Martial Canterel

Martial Canterel ‘Horizon Ltd.’

Algorithms are only reflective of the society which creates it. The nations biases and presumptions of class aptitude revealed dramatically in the U.K. school results fiasco, whereby the flawed predictive model used by the examinations regulator Ofqual to assign grades to students unable to take their exams due to COVID scored pupils from public school higher than the majority in state comprehensives. Similarly, the plethora of data-dictated playlists vying for attention on streaming sites like Spotify are, as consistent with the increasingly marketised world, pushing for perennial consumption over the authentic discovery of underrepresented artists. There is no risk in the world of voracious capital, and as the ubiquity of automated culture grows greater, our scope for a truly alternative community or movement fades into further artifice.

“…the dissolution of space and time, the emptying out of the future – the narrowing of our collective Horizon.” There’s always been a cerebral rigour to Martial Canterel‘s work. Initially studying philosophy before being taken by the synthesizer in his college music lab, Brooklyn based artist Sean McBride began crafting a thoroughly chilly take on synthpop anchored by a veneration for live analogue hardware and heady examinations of existentialist themes. Finding greater fame as one half of Xeno & Oaklander, McBride has steadily been releasing a string of work under the Martial Canterel moniker which continues his immersion of the coldwave heritage and provides a crunchier, industrial menace in contrary to the more glacial and ethereal electronics of his collaboration with Liz Wendelbo. Latest EP Horizon Ltd. sees McBride explore the eroding space and vision for the mistakes and variables which encourage art and the creative process.

EP opener ‘Remake the World’ establishes the mission statement succinctly and with dramatic urgency. A call to arms against the forces of passivity and the derivative with harsh drum beats and foreboding melody bristle against McBride’s distinct mastery of cascading sequencers and volatile frequencies. Caustic grooves slither with a weird carnal strut on the robotic swagger of ‘Melegseg’ (meaning ‘warmth’ in Hungarian), an irresistible blend of abrasive but funky percussion and cutting synths that slink and glide like the singing keys on Depeche Mode’s ‘Leave in Silence’Excavating his back-catalogue to rework 2007’s Other Half, the austere sting of the original is given greater sonic expanse of frenetic angst which recalls the aggressive dissonance as heard on Gyors Lassú, before the title track hits you with expert punchy basslines and metallic clangour which demonstrate McBride’s masterful ability to fuse seemingly difficult textures with dancefloor energy.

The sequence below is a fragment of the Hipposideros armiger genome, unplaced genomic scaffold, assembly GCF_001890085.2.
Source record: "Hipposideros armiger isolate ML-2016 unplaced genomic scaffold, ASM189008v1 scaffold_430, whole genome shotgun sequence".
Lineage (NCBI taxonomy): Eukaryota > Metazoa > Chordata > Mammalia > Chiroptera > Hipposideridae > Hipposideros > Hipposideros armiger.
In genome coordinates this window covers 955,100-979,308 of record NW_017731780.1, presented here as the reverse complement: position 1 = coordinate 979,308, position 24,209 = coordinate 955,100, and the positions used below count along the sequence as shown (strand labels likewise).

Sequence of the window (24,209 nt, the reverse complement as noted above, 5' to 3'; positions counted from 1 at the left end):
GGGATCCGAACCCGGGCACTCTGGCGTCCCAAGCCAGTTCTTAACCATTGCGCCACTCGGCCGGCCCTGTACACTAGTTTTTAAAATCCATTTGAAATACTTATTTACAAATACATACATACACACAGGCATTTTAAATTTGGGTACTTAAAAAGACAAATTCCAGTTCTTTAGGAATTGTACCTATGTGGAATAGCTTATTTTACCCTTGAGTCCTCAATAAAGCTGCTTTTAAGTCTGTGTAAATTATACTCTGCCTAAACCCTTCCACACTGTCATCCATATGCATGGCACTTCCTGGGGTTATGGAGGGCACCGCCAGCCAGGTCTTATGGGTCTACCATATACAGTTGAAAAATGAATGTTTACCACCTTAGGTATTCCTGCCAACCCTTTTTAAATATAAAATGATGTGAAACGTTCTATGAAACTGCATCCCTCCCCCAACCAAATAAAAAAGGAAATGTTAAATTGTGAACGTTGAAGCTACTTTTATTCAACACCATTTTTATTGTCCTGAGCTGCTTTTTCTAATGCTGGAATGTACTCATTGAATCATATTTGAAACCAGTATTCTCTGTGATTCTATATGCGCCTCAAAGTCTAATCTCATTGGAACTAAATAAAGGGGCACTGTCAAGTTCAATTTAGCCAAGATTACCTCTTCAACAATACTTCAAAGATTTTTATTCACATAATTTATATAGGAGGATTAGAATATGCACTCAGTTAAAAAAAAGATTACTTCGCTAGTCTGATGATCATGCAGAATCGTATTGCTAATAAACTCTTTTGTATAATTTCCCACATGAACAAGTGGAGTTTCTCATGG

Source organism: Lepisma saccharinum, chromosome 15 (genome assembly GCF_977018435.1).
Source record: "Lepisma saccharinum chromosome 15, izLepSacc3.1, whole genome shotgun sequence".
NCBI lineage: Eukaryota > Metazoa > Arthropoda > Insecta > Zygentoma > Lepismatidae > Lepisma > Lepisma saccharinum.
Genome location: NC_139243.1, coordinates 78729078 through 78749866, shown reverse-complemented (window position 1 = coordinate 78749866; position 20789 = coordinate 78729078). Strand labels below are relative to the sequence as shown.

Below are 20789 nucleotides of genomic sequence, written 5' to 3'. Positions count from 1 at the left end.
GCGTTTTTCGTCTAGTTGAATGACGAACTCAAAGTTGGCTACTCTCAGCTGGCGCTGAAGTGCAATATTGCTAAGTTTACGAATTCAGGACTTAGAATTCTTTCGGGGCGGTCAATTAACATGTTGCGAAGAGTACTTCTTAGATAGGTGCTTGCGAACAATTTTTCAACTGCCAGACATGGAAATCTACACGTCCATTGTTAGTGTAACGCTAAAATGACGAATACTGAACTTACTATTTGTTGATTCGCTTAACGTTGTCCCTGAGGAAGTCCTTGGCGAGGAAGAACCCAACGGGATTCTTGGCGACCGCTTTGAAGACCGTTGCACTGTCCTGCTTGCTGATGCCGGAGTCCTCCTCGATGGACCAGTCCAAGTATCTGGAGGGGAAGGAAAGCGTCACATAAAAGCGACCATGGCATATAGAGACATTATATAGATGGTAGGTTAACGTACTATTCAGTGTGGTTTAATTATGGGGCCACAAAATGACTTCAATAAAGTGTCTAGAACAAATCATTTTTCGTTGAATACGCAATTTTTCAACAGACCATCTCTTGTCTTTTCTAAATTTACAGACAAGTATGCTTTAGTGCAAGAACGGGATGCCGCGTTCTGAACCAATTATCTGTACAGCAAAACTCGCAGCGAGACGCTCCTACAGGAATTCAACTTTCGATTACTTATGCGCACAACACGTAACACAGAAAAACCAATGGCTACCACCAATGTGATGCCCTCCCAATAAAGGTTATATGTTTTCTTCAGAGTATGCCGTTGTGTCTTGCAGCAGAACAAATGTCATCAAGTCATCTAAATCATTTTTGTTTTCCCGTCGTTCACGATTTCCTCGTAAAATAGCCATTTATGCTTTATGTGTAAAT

The corporate death grip of our collective horizon has been expertly articulated in another fantastic entry to a body of work which has been establishing itself as one of the most forward-thinking and pioneering in contemporary electronic music. Cutting the iciest and most fascinating examples of minimal-synth, Horizon Ltd. shows clearly that Martial Canterel is still full of ideas and retains a clear voice in the crowded synth scene filled with ‘imitations of imitations’ he no doubt inspired.

Glaciers Noods Radio #18

The latest Glaciers is up! Another exquisite traverse across chilly synythscapes and new wave tundras! Make sure you head to Noods Radio for the next hour of all things icy, ethereal, and glittering! 🎹 ❄️ 👌

Heads on Sticks end of decade 2010’s playlist!!

”And some people say it’s just rock and roll,

Oh but it gets you right down to your soul

Nick Cave & The Bad Seeds, ‘Push the Sky Away’, 2013

Music has been my greatest companion. My favourtite drug, a rubber ring in emergency, a tool for surgical introspection. Anyone who loves their music will often struggle to summarise their decade without listing a string of albums or gigs before detailing actual events. The cathartic properties of music are forever intertwined with the narrative of our lives, from our deepest most private battles to the socio-political turmoil stared down by the nation. What this decade means to me is overwhelmingly represented in just 100 songs.